A question many folks have when they retain criminal attorney services is, "How many hearings are there going to be before the case gets to trial?" It can seem like a lot of effort spent on little things, but a criminal attorney often sees this phase of a case as the best chance a client is likely to have. Here are some things you should know about how many initial hearings there might be and why the process may take some time.
From Days to Months
Much of the initial hearing process depends on the complexities of the case. Generally, the court spends more time on initial hearings if the case involves a felony or some risk that the defendant will go to jail.
You could be done in a day if you go in and plead guilty, but it's rare that a criminal attorney will encourage a client to do that. A lawyer will want to learn what the prosecution has, and that usually means the defendant will have to enter a "not guilty" plea to get a continuance. Expect the process to take somewhere between a few weeks and several months.
The First Hearing
An initial hearing is called an arraignment in most jurisdictions. The court will order the prosecution to state the charges against the defendant. Likewise, the prosecution may be asked to present evidence supporting the charges. If you were arrested due to an incident, this usually means a police officer's affidavit will be entered into evidence. If your criminal attorney has concerns about why you were charged, the officer may be called to testify and explain the affidavit.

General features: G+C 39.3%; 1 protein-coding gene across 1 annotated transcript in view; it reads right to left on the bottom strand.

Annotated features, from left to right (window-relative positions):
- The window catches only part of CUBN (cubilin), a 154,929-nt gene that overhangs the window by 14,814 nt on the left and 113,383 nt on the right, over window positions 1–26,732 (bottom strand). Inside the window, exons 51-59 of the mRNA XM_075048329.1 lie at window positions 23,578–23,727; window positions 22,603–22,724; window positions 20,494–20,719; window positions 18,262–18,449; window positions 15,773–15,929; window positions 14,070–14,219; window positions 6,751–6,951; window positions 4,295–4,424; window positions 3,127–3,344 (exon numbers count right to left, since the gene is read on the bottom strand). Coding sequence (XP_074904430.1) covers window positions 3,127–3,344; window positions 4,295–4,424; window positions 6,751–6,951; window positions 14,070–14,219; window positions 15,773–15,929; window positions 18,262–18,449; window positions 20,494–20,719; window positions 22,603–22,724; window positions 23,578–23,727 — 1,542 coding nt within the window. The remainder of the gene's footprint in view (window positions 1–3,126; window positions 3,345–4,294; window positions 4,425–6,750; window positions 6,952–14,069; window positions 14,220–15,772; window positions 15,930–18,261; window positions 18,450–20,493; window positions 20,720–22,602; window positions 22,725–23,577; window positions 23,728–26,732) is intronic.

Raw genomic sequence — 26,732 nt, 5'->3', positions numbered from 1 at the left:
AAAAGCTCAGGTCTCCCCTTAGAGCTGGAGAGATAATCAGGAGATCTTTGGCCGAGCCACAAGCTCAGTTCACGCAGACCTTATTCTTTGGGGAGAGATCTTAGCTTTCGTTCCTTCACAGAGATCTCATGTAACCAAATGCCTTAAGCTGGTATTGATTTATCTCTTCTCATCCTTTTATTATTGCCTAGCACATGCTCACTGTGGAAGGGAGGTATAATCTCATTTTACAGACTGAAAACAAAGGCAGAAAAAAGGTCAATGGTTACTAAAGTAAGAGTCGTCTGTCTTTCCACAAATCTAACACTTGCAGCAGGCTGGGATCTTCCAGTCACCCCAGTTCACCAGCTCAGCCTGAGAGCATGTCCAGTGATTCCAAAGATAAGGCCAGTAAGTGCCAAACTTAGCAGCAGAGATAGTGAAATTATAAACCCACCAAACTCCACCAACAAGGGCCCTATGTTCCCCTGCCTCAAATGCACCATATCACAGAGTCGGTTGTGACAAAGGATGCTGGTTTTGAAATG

Presuming the judge doesn't find fault with the charges, you will be asked how you plead. Your criminal attorney will almost certainly tell you to plead "not guilty."
It's normal for bail to be handled at the arraignment. If there are concerns about whether you'll be granted bail, a new hearing will be scheduled. The prosecution will have to explain why they want you held, such as being a flight risk or a threat to others. Absent compelling evidence, the judge will set a bail amount.
Additional Preliminary Hearings
During this period, the judge will also order discovery, the disclosure of all evidence and witnesses the prosecution plans to use against you at trial. Hearings may be required to determine if evidence should be allowed. Your attorney may request a hearing to ask the judge to dismiss the charges, too.
To learn more about initial hearings, reach out to a local criminal attorney.
Hello, I'm Christina Miller. Have you ever been fascinated with why the law works the way it does? Ever since I was in junior high, I had an intense interest in anything related to our legal system, whether it be a crime drama on television, a judge show or a legal case covered on the news. I followed it all. As time progressed, I began learning about how the actual legal system worked and not just the fictionalized version of our legal system. This has lead me to start writing my own blog posts about law that I hope will help others.